Born in New Jersey in 1936, Herman Booy came west to the off-road Mecca of San Jacinto, California when he was just 11 years old. Shortly after enrolling at Cal-Poly, Pomona, Herman went to Glamis where he fell in love with performance sand vehicles. Once he completed his time in college, Herman focused his attention on building sand machines. Always an innovator, Herman’s first competitive effort was a single seat “C” Class buggy driven by Dennis Irwin and maintained by Booy. The pair ran hillclimbs and Sand Drags whenever they could. During this time, Herman developed the back/undercut groove for implement tires that gave them an edge at these events and the buggy became a consistent winner. Of course it wasn’t long before everyone was using this new technology so, in the late 60’s, Herman worked with Ken Stuart at Skat Trak to develop the now famous paddle tire, which revolutionized the world of competitive Sand Sports. As Sand Sports gained momentum throughout the Pacific Southwest, Herman worked with the Inland Empire Dune Buggy Association (IEDBA) to help bring Sand Drags to the San Jacinto riverbed and later donated much of his time working with Sand Sports and 4-wheeler groups to standardize class rules for competition. Naturally, Herman’s principle interest was in the area of high horsepower vehicles Throughout his career, Herman’s skills as a sand car builder, mechanic and innovator were in constant demand. He built cars with various engine builders such as Dale Williamson, John Palmer and Dave Stults and built and wrenched for Hank Eckhardt on his rear engined blown Chrysler powered Funny Car. He built two Funny Cars and two Dragsters for Larry Minor and was a mechanic for Larry and Roger Mears in Minor’s “Smokey SS1” class one buggy in the NORRA Mexican 500 during the early 70’s. Herman built a number of sand vehicles for himself, not the least of which was a sand dragster which propelled him to the “100 Yard World Record for top speed on sand” as recorded in the Guinness Book of World Records.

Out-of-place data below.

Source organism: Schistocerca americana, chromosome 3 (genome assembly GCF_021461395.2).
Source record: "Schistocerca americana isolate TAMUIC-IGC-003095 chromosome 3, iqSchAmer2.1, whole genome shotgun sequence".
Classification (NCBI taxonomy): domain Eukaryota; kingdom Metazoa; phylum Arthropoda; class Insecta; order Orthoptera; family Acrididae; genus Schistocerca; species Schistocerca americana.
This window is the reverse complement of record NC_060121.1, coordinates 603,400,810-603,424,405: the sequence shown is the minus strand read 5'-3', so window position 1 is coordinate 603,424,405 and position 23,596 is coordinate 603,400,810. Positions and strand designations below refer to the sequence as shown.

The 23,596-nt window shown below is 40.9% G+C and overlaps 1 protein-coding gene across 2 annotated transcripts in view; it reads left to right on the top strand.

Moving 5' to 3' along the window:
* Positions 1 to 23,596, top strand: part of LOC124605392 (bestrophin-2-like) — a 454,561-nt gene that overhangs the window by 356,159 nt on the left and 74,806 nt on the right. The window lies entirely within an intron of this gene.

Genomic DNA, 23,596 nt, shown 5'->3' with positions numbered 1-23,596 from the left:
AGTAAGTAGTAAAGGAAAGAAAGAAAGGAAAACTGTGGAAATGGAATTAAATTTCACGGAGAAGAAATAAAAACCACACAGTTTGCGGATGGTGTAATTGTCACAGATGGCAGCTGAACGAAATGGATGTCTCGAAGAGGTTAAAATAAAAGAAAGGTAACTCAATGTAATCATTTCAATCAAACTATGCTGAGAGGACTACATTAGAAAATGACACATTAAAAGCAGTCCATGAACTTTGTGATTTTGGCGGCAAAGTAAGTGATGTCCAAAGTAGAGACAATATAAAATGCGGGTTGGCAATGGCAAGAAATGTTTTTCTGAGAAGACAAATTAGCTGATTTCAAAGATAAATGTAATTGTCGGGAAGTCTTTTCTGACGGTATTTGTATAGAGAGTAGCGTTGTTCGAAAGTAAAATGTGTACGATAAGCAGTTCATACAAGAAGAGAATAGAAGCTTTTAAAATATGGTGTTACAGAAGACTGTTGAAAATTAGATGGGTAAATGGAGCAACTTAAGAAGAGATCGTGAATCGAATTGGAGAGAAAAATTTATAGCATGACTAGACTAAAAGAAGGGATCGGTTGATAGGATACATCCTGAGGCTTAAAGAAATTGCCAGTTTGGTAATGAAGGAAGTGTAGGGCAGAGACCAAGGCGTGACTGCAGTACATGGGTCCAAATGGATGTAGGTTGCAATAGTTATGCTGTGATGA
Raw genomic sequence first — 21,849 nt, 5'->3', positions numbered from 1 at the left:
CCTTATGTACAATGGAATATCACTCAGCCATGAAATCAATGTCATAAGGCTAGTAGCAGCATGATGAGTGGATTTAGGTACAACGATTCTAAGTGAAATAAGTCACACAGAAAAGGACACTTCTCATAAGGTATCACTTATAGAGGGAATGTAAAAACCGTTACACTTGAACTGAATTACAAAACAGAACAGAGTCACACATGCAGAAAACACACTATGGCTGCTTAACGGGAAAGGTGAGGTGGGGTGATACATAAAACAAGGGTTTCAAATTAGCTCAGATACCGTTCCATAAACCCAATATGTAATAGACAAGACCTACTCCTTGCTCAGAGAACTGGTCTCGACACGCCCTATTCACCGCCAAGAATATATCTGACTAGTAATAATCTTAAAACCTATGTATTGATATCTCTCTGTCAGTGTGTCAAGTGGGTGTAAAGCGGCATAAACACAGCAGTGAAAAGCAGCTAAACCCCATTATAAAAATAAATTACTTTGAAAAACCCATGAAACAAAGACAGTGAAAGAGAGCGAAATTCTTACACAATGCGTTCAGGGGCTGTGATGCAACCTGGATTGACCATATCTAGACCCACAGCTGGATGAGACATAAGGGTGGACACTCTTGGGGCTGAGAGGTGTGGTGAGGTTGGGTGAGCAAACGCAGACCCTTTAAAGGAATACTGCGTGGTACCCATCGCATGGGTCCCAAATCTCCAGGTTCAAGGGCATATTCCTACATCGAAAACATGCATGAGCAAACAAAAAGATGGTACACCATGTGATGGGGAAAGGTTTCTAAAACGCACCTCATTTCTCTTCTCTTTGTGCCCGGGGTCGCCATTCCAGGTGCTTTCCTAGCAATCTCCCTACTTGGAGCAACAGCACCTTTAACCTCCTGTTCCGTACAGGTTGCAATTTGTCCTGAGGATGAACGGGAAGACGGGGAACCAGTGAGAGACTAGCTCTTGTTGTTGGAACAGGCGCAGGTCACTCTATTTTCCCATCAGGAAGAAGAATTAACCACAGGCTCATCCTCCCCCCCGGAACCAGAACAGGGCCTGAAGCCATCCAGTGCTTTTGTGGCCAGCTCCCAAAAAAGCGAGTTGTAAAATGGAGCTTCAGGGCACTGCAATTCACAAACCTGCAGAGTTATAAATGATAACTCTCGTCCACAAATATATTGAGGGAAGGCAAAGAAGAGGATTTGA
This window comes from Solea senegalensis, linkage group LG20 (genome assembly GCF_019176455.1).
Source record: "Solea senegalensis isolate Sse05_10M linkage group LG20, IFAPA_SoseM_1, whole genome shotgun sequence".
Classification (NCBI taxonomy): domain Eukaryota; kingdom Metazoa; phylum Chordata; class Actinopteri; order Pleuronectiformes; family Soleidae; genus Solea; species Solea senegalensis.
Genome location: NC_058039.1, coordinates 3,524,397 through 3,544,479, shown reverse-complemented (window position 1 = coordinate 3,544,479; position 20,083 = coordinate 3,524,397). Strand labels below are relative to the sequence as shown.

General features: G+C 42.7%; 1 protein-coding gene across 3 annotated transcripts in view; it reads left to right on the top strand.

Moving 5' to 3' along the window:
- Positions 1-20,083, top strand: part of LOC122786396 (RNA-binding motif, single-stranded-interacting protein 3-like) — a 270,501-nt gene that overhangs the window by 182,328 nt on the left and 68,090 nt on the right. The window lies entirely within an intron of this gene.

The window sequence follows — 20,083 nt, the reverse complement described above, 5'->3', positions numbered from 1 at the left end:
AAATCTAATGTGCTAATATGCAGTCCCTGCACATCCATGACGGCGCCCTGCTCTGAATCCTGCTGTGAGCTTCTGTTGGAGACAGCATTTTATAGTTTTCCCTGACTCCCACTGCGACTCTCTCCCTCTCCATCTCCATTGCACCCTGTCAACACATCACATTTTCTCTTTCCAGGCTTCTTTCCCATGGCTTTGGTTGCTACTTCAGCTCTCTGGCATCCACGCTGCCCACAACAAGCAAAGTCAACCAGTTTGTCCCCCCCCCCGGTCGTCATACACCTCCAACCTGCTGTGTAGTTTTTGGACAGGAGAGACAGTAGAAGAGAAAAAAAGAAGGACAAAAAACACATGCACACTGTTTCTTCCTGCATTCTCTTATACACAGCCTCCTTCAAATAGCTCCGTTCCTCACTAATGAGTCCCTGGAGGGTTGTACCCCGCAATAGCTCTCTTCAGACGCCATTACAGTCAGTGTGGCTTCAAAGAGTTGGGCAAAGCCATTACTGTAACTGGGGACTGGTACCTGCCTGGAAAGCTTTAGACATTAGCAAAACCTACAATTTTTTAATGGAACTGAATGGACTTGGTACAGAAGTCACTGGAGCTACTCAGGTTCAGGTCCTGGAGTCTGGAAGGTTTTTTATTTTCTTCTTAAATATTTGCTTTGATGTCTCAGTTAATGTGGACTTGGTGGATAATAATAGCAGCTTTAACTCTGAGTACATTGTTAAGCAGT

As a builder, mechanic, driver, promoter and innovator, Herman Booy has indeed been a master of Sand Sports at every conceivable level. There is little doubt that without the influence of Herman Booy, the world of Sand Sports as we know it today would have a very different history.
Tributes to Herman Booy
“Thank you for the awesome childhood.” — Sharon N.